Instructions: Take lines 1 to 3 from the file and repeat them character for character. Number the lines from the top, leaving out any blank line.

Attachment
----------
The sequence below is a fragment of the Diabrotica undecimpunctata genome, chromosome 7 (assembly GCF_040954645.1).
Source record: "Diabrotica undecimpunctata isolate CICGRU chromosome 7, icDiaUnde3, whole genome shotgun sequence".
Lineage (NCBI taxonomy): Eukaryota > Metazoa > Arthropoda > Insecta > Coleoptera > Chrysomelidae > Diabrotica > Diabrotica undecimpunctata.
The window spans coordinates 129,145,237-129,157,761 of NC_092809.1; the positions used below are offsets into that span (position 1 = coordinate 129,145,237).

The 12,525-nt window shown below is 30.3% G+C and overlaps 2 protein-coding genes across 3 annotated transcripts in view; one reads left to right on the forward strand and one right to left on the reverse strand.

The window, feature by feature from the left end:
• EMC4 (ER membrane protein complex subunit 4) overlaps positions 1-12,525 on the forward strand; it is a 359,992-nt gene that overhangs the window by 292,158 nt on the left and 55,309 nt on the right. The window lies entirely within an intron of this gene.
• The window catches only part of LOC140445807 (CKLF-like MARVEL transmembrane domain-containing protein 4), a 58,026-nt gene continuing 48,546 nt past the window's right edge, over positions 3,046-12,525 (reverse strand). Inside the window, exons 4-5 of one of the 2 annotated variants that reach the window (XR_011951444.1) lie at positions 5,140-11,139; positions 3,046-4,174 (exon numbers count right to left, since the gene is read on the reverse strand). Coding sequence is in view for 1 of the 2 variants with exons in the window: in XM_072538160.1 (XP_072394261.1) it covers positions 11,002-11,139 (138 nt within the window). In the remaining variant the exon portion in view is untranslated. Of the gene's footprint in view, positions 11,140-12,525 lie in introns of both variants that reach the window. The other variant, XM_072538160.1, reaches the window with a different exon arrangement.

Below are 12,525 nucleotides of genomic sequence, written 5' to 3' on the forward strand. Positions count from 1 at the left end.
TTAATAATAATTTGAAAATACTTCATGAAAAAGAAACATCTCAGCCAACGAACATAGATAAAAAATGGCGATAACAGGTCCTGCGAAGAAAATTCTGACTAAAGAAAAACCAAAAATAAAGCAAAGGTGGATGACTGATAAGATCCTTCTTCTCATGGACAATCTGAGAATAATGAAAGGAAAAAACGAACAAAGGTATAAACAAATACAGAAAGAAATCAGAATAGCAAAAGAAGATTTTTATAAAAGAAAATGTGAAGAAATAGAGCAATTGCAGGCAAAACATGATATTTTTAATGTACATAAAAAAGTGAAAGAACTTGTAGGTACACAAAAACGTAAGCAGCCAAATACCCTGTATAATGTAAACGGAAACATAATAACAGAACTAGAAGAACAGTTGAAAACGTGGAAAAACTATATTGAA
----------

The sequence below is a fragment of the Diabrotica undecimpunctata genome, chromosome 7 (assembly GCF_040954645.1).
Source record: "Diabrotica undecimpunctata isolate CICGRU chromosome 7, icDiaUnde3, whole genome shotgun sequence".
Lineage (NCBI taxonomy): Eukaryota > Metazoa > Arthropoda > Insecta > Coleoptera > Chrysomelidae > Diabrotica > Diabrotica undecimpunctata.